When wrecking crews demolished the Aliso Pier in the wake of several damaging El Nino storms, residents in South Laguna took comfort in the promises from county officials that they would eventually rebuild the landmark fishing pier. But two years later, efforts to construct a new pier have stalled, with many beach denizens as well as county leaders concluding that the beach is actually better without one.
CALIFORNIA | LOCAL
March 18, 2001 | STANLEY ALLISON, TIMES STAFF WRITER
When wrecking crews demolished the Aliso Pier in the wake of several damaging El Nino storms, residents in south Laguna took comfort in the promises from county officials that they would eventually rebuild the landmark fishing pier. But two years later, efforts to construct a new pier have stalled, with many beach denizens as well as county leaders concluding that the beach is actually better without one.
CALIFORNIA | LOCAL
March 18, 2001 | STANLEY ALLISON, TIMES STAFF WRITER
When wrecking crews demolished the Aliso Pier in the wake of several damaging El Nino storms, residents in South Laguna took comfort in the promises from county officials that they would eventually rebuild the landmark fishing pier. But two years later, efforts to construct a new pier have stalled, with many beach denizens as well as county leaders concluding that the beach is actually better without one.
CALIFORNIA | LOCAL
March 18, 2001 | STANLEY ALLISON, TIMES STAFF WRITER
When wrecking crews demolished the Aliso Pier in the wake of several damaging El Nino storms, residents in south Laguna took comfort in the promises from county officials that they would eventually rebuild the landmark fishing pier. But two years later, efforts to construct a new pier have stalled, with many beach denizens as well as county leaders concluding that the beach is actually better without one.
ENTERTAINMENT
January 30, 1999
"Titanic" is a delightful show in my opinion, not the white elephant described in Don Shirley's review ("The Water Is Dotted With Icebergs," Jan. 12). If we are looking for real characters, we find them in the musical, not in the contrived and ridiculous figures in the movie. No stage production can compete with the over-the-top special effects of the movie, but they are not needed here. My advice: Go see the musical, it's well worth the price. MAXINE TREVETHEN Rancho Palos Verdes I saw "Titanic" in New York last year.
ENTERTAINMENT
May 6, 1997 | DON SHIRLEY, TIMES STAFF WRITER
A musical set in the Broadway neighborhood, "The Life," won 12 of Broadway's Tony nominations on Monday--more than any other show. "Steel Pier," another new musical, was in second place with 11 nominations. Besides this pair, the best musical nominees are "Titanic" and "Juan Darien." Among the works nominated for best play is David Hare's "Skylight," a British import. The Mark Taper Forum will stage the West Coast premiere of "Skylight" next fall to open its 1997-98 season.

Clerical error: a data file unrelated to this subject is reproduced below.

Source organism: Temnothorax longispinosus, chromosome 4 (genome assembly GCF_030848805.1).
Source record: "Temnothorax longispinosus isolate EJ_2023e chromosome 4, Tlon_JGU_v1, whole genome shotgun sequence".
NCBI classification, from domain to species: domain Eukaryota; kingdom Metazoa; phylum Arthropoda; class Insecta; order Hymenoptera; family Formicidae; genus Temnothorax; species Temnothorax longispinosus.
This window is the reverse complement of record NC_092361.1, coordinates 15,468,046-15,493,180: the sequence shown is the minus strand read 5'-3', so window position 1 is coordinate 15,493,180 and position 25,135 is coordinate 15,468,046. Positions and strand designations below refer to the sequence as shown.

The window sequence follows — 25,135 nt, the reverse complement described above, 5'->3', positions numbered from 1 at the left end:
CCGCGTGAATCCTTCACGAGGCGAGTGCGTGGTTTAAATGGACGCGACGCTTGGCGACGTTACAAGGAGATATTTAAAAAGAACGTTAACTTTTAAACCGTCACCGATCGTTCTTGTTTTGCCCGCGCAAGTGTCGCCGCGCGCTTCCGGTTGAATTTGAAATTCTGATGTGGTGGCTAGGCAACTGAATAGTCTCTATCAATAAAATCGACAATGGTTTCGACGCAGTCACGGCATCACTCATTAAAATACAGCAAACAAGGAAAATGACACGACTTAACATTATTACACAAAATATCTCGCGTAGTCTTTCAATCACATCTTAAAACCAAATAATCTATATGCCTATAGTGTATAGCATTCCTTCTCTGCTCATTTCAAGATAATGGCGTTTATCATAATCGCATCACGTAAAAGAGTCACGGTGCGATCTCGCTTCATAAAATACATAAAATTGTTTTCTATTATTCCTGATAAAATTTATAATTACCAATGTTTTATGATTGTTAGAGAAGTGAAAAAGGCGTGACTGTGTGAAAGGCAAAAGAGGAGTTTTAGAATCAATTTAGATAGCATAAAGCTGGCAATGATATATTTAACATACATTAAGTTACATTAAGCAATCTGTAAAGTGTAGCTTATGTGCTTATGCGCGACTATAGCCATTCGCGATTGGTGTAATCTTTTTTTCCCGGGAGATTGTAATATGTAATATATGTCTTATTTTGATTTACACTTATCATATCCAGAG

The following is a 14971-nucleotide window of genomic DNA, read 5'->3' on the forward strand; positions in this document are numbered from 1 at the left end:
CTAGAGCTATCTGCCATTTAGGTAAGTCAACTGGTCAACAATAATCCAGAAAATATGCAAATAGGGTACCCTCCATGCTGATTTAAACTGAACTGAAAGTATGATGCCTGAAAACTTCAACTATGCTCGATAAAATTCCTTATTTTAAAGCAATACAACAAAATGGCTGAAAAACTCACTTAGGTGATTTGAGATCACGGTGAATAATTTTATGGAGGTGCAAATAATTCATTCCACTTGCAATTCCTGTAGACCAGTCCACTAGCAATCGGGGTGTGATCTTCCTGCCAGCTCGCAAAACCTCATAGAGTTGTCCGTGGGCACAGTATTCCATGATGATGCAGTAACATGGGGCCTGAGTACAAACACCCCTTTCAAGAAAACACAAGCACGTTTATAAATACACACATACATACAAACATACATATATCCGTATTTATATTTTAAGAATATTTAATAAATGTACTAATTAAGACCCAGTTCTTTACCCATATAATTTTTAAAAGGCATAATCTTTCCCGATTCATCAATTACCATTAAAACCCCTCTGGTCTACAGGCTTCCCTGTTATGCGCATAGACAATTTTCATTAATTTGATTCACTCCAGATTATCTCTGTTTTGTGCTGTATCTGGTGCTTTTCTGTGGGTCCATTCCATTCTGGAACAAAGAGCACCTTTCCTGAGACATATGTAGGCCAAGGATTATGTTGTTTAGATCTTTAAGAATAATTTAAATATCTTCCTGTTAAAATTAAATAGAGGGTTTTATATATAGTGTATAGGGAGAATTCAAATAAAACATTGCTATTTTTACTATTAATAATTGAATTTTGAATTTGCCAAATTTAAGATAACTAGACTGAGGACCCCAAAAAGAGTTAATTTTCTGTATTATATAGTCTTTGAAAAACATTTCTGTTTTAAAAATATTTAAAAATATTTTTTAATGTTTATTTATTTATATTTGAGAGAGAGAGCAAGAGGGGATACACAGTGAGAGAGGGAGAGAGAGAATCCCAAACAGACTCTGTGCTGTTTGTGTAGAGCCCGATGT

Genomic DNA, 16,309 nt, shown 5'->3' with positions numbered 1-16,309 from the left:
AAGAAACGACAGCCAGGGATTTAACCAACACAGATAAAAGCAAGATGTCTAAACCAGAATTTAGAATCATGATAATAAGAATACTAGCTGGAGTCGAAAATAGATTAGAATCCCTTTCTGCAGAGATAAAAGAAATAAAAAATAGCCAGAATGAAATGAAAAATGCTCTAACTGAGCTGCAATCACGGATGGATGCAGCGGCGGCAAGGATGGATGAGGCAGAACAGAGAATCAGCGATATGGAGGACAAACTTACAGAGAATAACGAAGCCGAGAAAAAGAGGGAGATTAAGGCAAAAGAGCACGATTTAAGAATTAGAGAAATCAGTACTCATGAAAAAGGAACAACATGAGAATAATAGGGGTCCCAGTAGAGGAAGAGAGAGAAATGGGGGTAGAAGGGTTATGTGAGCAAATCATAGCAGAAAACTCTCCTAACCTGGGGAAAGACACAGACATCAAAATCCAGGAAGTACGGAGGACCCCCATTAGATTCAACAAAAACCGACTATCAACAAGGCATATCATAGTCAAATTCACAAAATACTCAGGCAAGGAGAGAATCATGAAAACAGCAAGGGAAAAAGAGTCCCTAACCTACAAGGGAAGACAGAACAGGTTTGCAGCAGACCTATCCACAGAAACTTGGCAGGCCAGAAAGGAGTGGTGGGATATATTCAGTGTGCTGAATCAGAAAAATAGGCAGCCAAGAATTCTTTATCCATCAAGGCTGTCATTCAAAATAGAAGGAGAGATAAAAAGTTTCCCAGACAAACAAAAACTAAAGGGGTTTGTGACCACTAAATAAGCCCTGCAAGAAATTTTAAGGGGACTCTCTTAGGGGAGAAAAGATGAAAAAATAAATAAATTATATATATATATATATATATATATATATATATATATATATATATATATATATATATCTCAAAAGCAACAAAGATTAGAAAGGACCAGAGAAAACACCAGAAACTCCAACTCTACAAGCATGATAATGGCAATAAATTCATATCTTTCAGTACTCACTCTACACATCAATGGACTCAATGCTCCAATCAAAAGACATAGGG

ENTERTAINMENT
April 20, 1997 | Patrick Pacheco, Patrick Pacheco is a regular contributor to Calendar from New York
Those foolhardy souls who create Broadway musicals are fond of quoting writer Larry Gelbart: "If Hitler's still alive, I hope he's out of town with a musical." The only thing more hellish than that, they agree, is being in town with a musical in trouble. Three new musicals will open this week, and not one of them had an out-of-town tryout. What's more, "Titanic," "The Life" and "Steel Pier" all are book-musicals based on original concepts and created by veteran talents.
CALIFORNIA | LOCAL
July 13, 1986 | ERIC BAILEY, Times Staff Writer
Plank by plank, piling by piling, there's a pier taking shape on the seashore here. Work began in earnest last week on Oceanside's pier, a 1,942-foot structure that will replace a wave-racked predecessor that had fallen victim to the ocean. But this, mind you, won't be just another set of pretty pilings. It'll be a pier with few peers.
NEWS
July 7, 1998 | From a Times Staff Writer
Roy Rogers, the "King of the Cowboys" who sang, smiled and occasionally shot his way into the hearts of multitudes of Little Buckaroos, died Monday. He was 86. Rogers died of congestive heart failure in his Apple Valley home near Victorville, with his wife and co-star Dale Evans and other family members at his side. He had undergone heart surgery in 1977 and 1990 and had been somewhat frail in recent years.
MAGAZINE
July 24, 1988 | NINA J. EASTON, Nina J. Easton is a Times staff writer.
MERV GRIFFIN is headed for a 2:30 appointment with the crown prince of Manhattan real estate in New York City's Trump Tower. That's the glassy skyscraper at 5th Avenue and 56th Street, not to be confused with Trump Plaza over on 3rd, near Bloomingdales, or Trump Parc, the art nouveau condominium complex on Central Park South where $4 million buys a three-bedroom apartment.